Religious Liberty

The Native American Church has long fought for the legal right to use peyote in religious ceremonies. Between 1916 and 1918, three anti-peyote laws were introduced in Congress. Indigenous leaders, including Comanche Chief Quanah Parker, successfully fought the bills, arguing that they violated the constitutional right to freedom of religion and that peyote is a healing medicine that could help treat alcoholism in Indigenous communities. The Native American Church incorporated in Oklahoma in 1918, hoping that, as a formalized religion, their right to use peyote would then be further protected under the First Amendment. But the fight did not end there. By 1937, most states west of the Mississippi had laws restricting the use, sale, and possession of peyote.

In 1978, Congress established the American Indian Religious Freedom Act to enshrine protections for Indigenous religious practices. But some state legislatures failed to amend laws prohibiting peyote possession. In 1984, two Indigenous drug counselors working for a nonprofit partnered with the state of Oregon took peyote as part of a Native American religious ceremony. They were fired from their jobs for misconduct and denied unemployment benefits. The case, Employment Division, Department of Human Resources of Oregon v. Smith, ultimately made it to the Oregon Supreme Court, which ruled that the Oregon law prohibiting peyote use violated the Free Exercise Clause of the First Amendment, which gives people the right to practice their religion as long as it doesn’t conflict with “public morals” or a “compelling” governmental need.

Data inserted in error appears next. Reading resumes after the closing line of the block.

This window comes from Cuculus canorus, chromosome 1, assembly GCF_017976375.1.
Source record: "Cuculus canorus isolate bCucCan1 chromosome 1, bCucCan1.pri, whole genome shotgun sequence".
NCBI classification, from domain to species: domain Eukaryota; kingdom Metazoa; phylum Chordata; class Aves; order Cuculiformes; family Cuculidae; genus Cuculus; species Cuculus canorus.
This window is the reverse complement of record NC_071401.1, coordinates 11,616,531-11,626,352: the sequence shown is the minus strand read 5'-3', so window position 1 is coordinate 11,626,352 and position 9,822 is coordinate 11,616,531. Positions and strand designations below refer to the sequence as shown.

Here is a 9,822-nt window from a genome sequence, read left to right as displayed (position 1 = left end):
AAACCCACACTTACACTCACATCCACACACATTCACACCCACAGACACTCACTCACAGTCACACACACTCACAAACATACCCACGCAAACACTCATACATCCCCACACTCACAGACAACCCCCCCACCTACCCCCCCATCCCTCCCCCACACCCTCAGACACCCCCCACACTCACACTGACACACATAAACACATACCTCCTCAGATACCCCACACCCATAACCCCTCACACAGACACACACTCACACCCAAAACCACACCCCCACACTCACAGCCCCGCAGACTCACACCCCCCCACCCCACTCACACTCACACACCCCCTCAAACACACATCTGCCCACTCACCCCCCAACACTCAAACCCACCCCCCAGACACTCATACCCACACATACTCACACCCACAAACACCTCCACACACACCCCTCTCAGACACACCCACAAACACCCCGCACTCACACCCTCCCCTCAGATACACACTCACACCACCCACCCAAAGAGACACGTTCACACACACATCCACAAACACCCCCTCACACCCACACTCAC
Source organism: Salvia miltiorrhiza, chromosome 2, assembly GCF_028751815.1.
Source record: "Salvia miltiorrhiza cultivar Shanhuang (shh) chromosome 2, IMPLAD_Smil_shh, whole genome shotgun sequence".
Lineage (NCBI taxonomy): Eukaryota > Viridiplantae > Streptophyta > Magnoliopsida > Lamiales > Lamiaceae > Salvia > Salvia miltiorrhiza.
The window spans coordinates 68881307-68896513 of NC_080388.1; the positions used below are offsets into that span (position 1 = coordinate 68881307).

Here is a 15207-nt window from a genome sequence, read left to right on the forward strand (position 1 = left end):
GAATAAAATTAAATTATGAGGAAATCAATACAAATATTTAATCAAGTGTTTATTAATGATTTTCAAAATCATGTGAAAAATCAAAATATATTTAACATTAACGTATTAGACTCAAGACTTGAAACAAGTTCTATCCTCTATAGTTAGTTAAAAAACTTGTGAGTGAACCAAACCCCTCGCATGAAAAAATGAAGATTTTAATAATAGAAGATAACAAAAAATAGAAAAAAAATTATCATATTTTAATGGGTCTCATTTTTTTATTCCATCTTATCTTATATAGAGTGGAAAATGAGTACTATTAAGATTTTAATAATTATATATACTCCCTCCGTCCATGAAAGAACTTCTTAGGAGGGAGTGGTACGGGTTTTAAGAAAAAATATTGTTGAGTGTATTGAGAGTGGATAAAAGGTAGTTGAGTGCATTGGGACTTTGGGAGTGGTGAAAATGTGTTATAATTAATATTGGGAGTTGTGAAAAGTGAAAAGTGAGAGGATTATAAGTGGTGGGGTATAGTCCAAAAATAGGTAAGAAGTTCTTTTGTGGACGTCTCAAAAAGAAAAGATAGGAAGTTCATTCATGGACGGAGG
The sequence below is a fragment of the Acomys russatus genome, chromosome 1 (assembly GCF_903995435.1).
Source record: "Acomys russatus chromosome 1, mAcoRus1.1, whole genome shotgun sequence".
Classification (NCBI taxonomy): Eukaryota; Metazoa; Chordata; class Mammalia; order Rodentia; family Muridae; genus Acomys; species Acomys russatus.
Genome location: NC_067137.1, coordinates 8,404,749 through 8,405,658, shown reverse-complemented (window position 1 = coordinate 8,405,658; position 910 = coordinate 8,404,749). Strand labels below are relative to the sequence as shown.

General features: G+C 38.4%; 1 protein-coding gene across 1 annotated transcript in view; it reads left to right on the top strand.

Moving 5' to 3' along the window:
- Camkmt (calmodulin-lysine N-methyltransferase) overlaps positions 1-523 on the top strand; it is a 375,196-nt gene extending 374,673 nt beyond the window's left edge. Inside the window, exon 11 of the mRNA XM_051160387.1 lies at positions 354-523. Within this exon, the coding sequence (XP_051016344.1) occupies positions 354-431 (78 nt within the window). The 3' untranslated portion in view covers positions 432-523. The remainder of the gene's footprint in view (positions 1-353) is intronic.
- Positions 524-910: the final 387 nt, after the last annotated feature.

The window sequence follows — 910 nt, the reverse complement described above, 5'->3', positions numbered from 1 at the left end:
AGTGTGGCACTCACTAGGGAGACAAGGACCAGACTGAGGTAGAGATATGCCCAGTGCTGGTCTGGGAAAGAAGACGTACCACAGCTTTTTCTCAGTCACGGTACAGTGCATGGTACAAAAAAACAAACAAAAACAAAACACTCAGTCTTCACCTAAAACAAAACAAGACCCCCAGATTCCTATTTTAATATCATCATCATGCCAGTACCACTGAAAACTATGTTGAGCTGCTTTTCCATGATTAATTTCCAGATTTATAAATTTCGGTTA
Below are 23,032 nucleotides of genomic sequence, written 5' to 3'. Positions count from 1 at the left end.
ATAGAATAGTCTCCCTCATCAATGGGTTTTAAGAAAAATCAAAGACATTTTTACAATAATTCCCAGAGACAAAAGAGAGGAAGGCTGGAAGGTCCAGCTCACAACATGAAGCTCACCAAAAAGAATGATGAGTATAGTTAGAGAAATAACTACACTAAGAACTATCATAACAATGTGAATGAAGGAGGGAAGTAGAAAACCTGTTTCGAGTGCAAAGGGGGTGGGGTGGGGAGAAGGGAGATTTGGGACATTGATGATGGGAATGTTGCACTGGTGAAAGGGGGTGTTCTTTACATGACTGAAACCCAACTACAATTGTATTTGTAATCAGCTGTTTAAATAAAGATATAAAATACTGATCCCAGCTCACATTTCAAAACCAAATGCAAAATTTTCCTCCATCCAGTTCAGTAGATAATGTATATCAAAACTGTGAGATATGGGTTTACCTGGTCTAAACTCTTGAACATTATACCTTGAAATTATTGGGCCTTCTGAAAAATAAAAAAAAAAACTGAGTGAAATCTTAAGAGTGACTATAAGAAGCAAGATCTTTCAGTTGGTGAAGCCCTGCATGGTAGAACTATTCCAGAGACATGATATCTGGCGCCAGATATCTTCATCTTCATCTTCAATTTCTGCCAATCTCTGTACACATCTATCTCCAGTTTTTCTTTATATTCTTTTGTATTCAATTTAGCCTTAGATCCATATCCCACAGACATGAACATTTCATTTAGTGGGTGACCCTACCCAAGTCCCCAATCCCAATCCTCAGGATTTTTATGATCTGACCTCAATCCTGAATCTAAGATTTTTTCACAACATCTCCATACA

On appeal, in 1990, the U.S. Supreme Court reversed the lower court’s ruling. It did so not on narrow, case-specific grounds, but rather by weakening the standing judicial interpretation of the Free Exercise Clause. As the attorneys for the Church commented, the decision, in effect, “rewrote the First Amendment to read, ‘Congress shall make no laws except criminal laws that prohibit the free exercise of religion.’” In other words, laws banning peyote are constitutional as long as they don’t target Native American Church use explicitly. Therefore, Native American Church members must comply with the law and refrain from using peyote, just like everyone else. Scalia went on to argue that granting a peyote exception would open up religious exemptions to all kinds of state laws, including those prohibiting manslaughter, child neglect, and animal cruelty.

The Supreme Court’s surprising ruling galvanized a broad coalition of religious organizations, which petitioned Congress to pass the Religious Freedom Restoration Act of 1993 in order to restore the pre-1990 judicial interpretation of Free Exercise. The following year, Congress made peyote protections for Indigenous people explicit by passing the American Indian Religious Freedom Act Amendments of 1994, which states that “the use, possession, or transportation of peyote by an Indian for bona fide traditional ceremonial purposes in connection with the practice of a traditional Indian religion is lawful and shall not be prohibited by the United States or any State.” In 1997, the CIty of Boerne v. Flores case limited RFRA to the federal level.

Other religions have also requested religious exemption for the ceremonial use of prohibited substances. In 2006, after years in the federal courts, the União do Vegetal church, a Brazil-based syncretic tradition, won an exemption in the Supreme Court for its use of ayahuasca. One other ayahuasca church, The Church of the Holy Light of the Queen, has also been granted a religious exemption.